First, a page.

Higher Specialist Training in Medical Ophthalmology

Overview

The National Training Programme in Medical Ophthalmology is the route to qualification and career as a Consultant Medical Ophthalmologist in Ireland.

The medical ophthalmology programme is a six year competence-based curriculum consisting of three basic years (BMT 1-3) followed by 3 years (HMT 4-6) of subspecialty training.

In the last decade ophthalmology has seen a vast expansion in medical treatments that has driven ophthalmology practice to become more medically based, allowing us to address the areas of greatest patient demand particularly in the specialties of medical retina, glaucoma and paediatric ophthalmology.

Advances in the specialty have afforded the ICO the opportunity to strategically plan to deliver the best eye care for our population in the 21st century coupling our ageing demographics and chronic eye diseases with preventable treatments, timely therapeutics and avoidable blindness.

In medical retina, new advances in intraocular injections and laser have revolutionised the treatment of two common sight-threatening conditions, namely age-related macular degeneration and diabetic maculopathy.  As these conditions are very responsive to the new therapies, the work is very rewarding.  The majority of cases of blindness are reversible and treatable through early diagnosis and intervention, including those medical in nature.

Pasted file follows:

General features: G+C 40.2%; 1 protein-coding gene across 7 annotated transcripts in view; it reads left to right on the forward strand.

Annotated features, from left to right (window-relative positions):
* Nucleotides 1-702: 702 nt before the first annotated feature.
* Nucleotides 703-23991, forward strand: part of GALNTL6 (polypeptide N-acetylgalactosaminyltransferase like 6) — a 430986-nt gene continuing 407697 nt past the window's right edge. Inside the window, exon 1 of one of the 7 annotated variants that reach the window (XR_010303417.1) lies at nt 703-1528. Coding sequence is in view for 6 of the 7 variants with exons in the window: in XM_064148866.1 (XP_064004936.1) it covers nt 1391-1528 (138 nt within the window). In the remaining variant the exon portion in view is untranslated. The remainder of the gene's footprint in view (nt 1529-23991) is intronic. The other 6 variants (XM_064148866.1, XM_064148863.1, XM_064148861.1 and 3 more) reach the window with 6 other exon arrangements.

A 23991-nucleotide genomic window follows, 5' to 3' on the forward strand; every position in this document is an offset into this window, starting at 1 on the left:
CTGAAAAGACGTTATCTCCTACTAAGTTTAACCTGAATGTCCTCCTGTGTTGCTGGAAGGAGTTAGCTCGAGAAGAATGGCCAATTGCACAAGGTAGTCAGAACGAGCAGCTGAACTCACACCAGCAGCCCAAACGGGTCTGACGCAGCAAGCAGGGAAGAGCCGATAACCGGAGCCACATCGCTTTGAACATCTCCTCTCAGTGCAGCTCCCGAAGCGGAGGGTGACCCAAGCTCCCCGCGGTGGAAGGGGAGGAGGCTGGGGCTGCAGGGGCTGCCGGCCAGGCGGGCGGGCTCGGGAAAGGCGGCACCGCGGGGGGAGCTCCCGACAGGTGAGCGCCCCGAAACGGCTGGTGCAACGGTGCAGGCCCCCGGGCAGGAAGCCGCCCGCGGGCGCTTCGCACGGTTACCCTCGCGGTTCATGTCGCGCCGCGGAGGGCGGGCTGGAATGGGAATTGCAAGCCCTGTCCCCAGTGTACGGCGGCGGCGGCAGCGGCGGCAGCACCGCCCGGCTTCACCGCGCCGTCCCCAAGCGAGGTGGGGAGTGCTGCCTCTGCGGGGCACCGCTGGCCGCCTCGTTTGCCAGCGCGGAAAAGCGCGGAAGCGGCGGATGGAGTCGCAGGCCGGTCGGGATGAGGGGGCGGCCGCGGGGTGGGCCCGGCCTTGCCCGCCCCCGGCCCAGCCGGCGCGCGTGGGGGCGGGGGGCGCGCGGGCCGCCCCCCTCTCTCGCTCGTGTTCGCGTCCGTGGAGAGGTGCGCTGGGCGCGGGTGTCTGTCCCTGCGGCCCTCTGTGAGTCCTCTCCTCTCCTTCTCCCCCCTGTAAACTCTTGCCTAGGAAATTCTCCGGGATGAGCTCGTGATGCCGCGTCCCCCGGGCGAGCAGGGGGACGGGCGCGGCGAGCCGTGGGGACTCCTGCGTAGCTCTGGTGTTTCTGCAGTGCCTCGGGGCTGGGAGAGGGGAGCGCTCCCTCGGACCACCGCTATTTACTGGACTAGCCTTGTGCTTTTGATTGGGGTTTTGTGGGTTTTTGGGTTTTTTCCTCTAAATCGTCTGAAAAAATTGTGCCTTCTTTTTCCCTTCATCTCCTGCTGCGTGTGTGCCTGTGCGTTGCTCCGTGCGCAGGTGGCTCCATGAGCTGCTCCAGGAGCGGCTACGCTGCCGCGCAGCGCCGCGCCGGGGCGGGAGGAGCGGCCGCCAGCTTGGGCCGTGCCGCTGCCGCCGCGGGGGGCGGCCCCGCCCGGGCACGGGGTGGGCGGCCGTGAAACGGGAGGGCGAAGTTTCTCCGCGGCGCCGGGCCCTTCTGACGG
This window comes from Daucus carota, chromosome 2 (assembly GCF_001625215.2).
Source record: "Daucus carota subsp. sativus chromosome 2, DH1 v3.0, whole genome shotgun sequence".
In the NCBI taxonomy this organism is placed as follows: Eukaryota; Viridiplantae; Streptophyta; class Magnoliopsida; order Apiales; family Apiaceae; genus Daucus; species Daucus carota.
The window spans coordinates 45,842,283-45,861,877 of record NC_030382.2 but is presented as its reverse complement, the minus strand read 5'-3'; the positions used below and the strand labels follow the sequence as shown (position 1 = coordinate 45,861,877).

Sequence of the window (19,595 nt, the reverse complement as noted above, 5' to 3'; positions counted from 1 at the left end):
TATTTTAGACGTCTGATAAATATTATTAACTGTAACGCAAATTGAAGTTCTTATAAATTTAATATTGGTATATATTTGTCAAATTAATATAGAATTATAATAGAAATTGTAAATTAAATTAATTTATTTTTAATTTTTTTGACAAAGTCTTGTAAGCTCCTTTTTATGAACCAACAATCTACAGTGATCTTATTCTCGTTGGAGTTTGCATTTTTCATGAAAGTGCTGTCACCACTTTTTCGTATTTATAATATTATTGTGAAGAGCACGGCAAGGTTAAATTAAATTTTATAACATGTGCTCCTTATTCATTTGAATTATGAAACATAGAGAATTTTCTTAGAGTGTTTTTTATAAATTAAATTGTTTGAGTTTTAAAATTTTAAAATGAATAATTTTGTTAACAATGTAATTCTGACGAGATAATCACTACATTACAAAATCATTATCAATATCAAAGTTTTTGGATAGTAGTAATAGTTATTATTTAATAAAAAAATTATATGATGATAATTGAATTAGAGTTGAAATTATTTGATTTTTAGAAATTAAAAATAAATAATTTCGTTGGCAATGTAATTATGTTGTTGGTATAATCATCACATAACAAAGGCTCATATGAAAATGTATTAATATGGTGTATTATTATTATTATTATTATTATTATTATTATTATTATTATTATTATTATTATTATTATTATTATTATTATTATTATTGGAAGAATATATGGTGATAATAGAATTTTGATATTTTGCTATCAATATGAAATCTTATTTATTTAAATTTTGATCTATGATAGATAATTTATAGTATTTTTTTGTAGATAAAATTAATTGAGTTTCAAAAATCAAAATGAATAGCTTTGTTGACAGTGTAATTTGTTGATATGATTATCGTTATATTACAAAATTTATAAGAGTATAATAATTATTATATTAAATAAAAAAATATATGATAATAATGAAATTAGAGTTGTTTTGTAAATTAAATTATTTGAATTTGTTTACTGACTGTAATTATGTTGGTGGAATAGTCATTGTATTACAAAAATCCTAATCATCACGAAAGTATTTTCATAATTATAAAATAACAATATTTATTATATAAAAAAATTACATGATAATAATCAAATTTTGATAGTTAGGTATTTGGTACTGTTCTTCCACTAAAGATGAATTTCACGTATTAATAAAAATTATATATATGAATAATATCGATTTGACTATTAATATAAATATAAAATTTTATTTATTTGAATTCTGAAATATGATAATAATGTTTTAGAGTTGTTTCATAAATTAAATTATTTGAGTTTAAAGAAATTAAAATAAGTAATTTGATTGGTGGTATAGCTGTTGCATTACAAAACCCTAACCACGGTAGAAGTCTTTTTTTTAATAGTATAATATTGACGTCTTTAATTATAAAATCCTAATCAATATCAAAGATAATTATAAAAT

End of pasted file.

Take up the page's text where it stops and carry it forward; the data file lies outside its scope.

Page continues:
Over the next 20 years Ireland will see a significant increase in both older patients and those with diabetes and therefore, the number of medical ophthalmologists required to treat these patients is also increasing

There has been significant investment in the specialty in recent years due to demand for specialists in this area.  This will continue with the roll out of the Integrated Eye Care Team and appointment of new Consultant Medical Ophthalmologist posts nationally.